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D&D Environmental Effects: The Unhallowed Pillars

by Mike on 18 May 2015

The 5th Edition of Dungeons and Dragons doesn't focus on building detailed set-piece encounters like 4th edition did but the same techniques work just as well with this new version of the game. While many battles in 5e will be quick-moving fights between a pile of monsters and our heroes, sometimes you want a big and dangerous fight with a lot of interesting things going on.

Today we're going to look at one specific set piece you can put into an encounter that will make an encounter more interesting than a standard combat.

Behold the unhallowed pillars!

Artifacts of Deviltry

The unhallowed pillars are the constructs of devils and their dark priests. They are pillars infused with unholy energy drawn from terrible sacrilegious rights. The results are pillars that radiate unholy energy in the chamber of a powerful devil or dark priest. They can even be used to inject unholy energy into the animated dead of a once holy place.

Mechanics of the Unhallowed Pillars

Each pillar has a particular effect tied to it. Destroying a pillar can be done with a number of potential actions. Here are the general mechanics:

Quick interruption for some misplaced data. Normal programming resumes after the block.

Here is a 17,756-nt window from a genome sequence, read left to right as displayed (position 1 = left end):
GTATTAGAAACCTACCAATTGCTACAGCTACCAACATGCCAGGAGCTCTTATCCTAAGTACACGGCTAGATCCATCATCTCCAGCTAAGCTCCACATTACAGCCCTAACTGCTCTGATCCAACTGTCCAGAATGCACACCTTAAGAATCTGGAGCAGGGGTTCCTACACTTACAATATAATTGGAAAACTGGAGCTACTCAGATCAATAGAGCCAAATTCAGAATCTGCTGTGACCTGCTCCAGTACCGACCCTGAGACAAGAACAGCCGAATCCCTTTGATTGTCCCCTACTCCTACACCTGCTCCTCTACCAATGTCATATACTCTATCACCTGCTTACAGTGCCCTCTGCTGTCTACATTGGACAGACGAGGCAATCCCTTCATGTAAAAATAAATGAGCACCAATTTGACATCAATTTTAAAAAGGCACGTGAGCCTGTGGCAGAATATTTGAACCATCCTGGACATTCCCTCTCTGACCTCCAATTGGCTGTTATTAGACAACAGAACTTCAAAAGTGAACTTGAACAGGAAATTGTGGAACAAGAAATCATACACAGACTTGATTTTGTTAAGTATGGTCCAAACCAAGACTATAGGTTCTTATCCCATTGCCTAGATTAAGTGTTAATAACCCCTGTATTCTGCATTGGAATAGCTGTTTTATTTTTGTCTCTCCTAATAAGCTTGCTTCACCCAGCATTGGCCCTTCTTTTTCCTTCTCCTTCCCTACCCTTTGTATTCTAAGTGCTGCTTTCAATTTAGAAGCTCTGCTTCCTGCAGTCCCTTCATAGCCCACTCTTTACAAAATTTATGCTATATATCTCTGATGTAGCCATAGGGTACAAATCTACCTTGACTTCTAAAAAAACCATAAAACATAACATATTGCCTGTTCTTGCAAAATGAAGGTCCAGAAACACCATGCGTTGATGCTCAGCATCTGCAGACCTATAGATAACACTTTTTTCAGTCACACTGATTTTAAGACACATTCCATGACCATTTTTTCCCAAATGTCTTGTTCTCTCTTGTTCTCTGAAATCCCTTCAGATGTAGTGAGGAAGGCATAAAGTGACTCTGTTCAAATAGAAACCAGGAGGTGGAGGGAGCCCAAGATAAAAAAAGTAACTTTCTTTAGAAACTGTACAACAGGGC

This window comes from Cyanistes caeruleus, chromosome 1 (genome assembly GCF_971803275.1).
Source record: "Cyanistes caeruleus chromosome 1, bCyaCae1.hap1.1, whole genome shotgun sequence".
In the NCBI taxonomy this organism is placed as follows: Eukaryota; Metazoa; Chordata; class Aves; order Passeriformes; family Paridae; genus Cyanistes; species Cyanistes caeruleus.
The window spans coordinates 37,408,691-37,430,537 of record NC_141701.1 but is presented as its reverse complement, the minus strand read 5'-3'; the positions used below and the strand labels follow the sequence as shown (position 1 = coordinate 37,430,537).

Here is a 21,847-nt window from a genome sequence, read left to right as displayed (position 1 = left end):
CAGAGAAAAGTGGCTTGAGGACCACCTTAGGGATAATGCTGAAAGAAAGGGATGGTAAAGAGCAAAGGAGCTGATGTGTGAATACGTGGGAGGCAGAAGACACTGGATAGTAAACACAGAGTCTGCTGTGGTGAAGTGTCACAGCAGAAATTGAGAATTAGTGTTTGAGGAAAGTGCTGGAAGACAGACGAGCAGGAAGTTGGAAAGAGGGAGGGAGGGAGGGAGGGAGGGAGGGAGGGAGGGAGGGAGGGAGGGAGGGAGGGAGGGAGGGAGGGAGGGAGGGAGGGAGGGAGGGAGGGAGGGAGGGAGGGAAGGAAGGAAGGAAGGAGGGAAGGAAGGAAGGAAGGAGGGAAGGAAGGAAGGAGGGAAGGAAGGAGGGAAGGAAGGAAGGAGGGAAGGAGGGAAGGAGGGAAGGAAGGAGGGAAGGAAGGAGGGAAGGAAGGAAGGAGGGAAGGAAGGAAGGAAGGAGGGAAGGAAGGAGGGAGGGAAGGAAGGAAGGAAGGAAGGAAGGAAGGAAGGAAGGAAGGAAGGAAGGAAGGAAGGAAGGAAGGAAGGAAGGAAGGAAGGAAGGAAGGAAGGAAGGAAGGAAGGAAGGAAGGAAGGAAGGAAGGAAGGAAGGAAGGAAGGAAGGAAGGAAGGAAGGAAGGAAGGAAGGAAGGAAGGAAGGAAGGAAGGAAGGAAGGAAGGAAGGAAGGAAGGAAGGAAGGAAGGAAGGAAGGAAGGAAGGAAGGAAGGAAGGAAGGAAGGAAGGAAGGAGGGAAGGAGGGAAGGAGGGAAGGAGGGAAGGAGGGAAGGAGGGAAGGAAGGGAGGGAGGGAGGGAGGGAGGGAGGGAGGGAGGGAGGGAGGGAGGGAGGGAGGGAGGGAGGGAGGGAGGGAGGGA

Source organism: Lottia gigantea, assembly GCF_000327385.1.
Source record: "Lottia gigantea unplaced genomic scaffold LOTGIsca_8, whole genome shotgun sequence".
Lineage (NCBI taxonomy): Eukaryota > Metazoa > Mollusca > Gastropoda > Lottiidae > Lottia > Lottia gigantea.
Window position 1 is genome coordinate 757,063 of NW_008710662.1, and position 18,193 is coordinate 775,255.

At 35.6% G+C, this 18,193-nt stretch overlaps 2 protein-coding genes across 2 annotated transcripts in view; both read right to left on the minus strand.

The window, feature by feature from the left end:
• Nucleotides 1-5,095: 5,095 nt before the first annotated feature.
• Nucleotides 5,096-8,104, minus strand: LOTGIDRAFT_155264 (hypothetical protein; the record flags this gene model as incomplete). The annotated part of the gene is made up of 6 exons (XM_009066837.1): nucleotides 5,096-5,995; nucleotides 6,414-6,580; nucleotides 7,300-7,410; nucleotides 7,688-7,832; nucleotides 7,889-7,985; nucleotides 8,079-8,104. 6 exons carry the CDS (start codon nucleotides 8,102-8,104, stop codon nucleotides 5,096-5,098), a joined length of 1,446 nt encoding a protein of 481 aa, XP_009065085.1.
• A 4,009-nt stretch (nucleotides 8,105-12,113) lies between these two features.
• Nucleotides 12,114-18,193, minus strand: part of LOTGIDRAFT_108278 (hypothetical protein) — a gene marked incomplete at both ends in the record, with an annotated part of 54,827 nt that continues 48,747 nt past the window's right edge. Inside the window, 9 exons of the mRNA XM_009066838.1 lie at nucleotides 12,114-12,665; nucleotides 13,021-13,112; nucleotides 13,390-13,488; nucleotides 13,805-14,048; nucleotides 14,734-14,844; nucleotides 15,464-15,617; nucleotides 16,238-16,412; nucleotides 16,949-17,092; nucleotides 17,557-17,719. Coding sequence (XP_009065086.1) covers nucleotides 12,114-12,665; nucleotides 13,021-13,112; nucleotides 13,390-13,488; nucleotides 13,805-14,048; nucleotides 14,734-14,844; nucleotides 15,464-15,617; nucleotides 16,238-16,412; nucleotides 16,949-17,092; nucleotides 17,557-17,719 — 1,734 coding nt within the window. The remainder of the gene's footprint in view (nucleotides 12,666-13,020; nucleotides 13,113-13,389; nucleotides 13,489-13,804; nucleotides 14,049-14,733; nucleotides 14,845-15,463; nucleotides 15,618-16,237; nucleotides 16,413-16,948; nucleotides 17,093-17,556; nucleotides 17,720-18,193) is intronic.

You can choose a number of potential effects a pillar might have. Here are two examples.


Each pillar can be attuned to one particular creature of great power. If that creature fails a saving throw, it can choose to draw the energy of the pillar to succeed on the saving throw instead. The attuned creature can likewise disrupt a spell or effect that targets the attuned creature. Doing either of these things destroys the pillar.

This ability opens up more options for a battle. PCs who cast powerful spells or effects won't feel their spell is wasted if it destroys one of these nasty pillars. We DMs won't feel screwed when our big bad devil is targeted with a Banishment and fails the saving throw.

Another Tool in the Toolbox

These sorts of things are easily overused. Instead of dropping evil pillars into every one of your battles, save them for the battles where they make sense to the rest of the story. Put them in your DM's toolbox and take them out when they add more fun to the game.

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